The Tasting Panel magazine

November 2013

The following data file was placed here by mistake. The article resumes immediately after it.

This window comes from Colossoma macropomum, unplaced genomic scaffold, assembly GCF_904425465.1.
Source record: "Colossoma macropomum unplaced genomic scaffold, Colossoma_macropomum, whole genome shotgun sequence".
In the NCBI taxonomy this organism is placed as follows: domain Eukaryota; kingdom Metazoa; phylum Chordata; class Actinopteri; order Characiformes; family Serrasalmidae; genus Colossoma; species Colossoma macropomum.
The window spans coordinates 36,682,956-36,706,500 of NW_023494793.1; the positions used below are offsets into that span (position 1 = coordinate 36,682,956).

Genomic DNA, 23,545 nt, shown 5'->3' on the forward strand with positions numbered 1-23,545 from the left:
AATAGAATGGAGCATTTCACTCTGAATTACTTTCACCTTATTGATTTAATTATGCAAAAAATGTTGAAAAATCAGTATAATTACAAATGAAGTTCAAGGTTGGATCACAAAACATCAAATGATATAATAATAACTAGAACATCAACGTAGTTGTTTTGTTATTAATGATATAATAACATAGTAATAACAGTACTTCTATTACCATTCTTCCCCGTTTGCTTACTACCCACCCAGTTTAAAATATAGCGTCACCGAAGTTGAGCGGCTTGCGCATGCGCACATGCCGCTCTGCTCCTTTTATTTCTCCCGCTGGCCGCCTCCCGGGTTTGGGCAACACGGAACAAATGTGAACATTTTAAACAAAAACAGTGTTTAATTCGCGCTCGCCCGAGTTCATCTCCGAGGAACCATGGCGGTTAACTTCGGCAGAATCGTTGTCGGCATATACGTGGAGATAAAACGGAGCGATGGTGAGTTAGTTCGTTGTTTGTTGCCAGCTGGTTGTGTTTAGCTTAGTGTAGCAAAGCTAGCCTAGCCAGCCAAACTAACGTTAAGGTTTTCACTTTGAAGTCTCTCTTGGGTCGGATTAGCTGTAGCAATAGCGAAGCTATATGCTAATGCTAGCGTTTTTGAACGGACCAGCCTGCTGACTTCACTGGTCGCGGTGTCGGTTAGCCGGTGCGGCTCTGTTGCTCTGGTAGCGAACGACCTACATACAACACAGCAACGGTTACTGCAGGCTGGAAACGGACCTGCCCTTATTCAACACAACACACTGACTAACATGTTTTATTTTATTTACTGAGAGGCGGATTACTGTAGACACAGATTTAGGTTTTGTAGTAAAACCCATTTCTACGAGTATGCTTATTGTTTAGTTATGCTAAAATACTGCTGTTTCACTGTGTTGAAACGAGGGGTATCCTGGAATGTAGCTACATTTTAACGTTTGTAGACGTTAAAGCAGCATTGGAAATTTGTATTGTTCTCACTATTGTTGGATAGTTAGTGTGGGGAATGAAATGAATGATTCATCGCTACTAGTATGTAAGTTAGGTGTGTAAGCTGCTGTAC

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black fruit flavors and a nice finish ($25.) Broadly distributed Trump Winery is in the rolling hills near Thomas Jefferson's house, Monticello, and offers a landscape that is stunning. The vineyards, winery and Albemarle House estate once belonged to the infamous Kluges and is now under the domain of Donald Trump's third youngest child, Eric. Wines made while the Kluges were there received many awards, and as the winemaking team is still intact and as the Trumps have already spent big sums of money upgrading both the winery and the vineyards, this winery is well on its way to becoming truly world-class. The winery produces both sparkling and still wines and the following are some of my favorites. The sparkling SP Rosé ($29) and the SP Blanc de Noir ($35) were both excellent and worthy competitors to France or California and provide a wine list price point that many restaurants are looking for. The 2012 Viognier ($19) has floral tones with slight honey and peaches and ends with a crisp, clean finish. The 2008 New World Red ($28) is full and round with mature flavors of dark fruit and has a lingering finish. North Carolina PHOTO: JENA ANTON With 100+ wineries, I would put North Carolina next in a Southern wine line-up. Not quite as terroirdriven as Virginia, most of the state's wineries are small and not all focus on vitis vinifera. Wines made from fruit, Muscadine grapes, and hybirds such as Chambourcin and Seyval Blanc are common and quite popular. Wines made from vitis vinifera tend to be Bordelais with the exception of well-made Raffaldin wines, which are all Italian varietals. Childress Winery, owned by retired NASCAR driver and now team owner Richard Childress, produces several wines. One of his more popular wines, Trio, was just changed to "3" ($12.99) to give tribute to deceased driver Dale Earnhardt, who drove the iconic No. 3 car for him. The wine is a basic, consumer friendly white blend but with the immense fan base of NASCAR is sure to be a big seller. Biltmore Estate, America's most visited winery, has a unique, no ego, business model: sell good, clean wine to the 650,000 potential customers that pass through the winery each year and continue selling to them via various distribution options once they've returned home. I tasted most of the wines produced by Biltmore and they were all well-made, many receiving awards from respected wine competitions. Several of the wines carry an American AVA, as the grapes Biltmore's pink Pas de Deux is targeted at younger female wine buyers. are from California. There are a few North Carolina wines in the repertoire from grapes on the Biltmore Estate and surrounding areas. The winery's marketing and sales team stays on top of what their customer wants in wine and recently released a sparkling wine targeted to the younger (21–35) female: Pas de Deux Méthode Champenoise Sec ($18.99), made from Muscat Canelli and packaged in pink—in my opinion, perfectly positioned to that age group. Georgia Prohibition killed the wine industry in Georgia and it wasn't until the early 1980s that the industry resurrected itself. Habersham, in North Georgia, was one of the first wineries to open its doors and like Childress produces a bit of everything. The 2011 GA Creekstone Limited Chardonnay ($20) was quite Burgundian in style and very pleasant. Habersham wines are available in several states in the South. Tennessee PHOTO COURTESY OF BILTMORE ESTATE PHOTO COURTESY OF TRUMP WINERY The Trump New World Red has mature flavors of dark fruit. Along with whiskey, Tennessee is producing a few standout wines, such as the 2011 Fallen Oak Syrah—lush with blackberry fruit, spice, and soft tannins—from Reedy Creek Vineyards and Cellars, which has the largest commercial vineyards in Tennessee and is in the top 5% on the East Coast. Speaking of blackberry, Old Millington Vineyard and Winery near Memphis produces an award-winning blackberry wine which to this very Californian/ French sommelier's palate actually tasted like "wine." This war in support of great wine making is one the South can be proud of, so move over West Coast wines and let your Southern brethren in. The Southern Somm Joon Lim, Sommelier at Kevin Rathbun Steak in Atlanta, Georgia, is currently studying for his Master Sommelier exam and took a few minutes to discuss Georgia wines with me. Lim includes two Georgia wines on his list and at the moment is offering Wolf Mountain Vineyards & Winery's Blanc de Blanc, which recently won a Silver medal at a prominent West Coast competition, and the Sangiovese from Frogtown Cellars. He believes that the terroir in Georgia lends itself to producing good Rhône varietals and would love to see more wineries experiment with Syrah, Mourvèdre and Grenache. Joon Lim, Sommelier at Kevin Rathbun Steak in Atlanta. 148  /  the tasting panel  /  november 2013 TP1113_109-156.indd 148 10/24/13 9:18 AM

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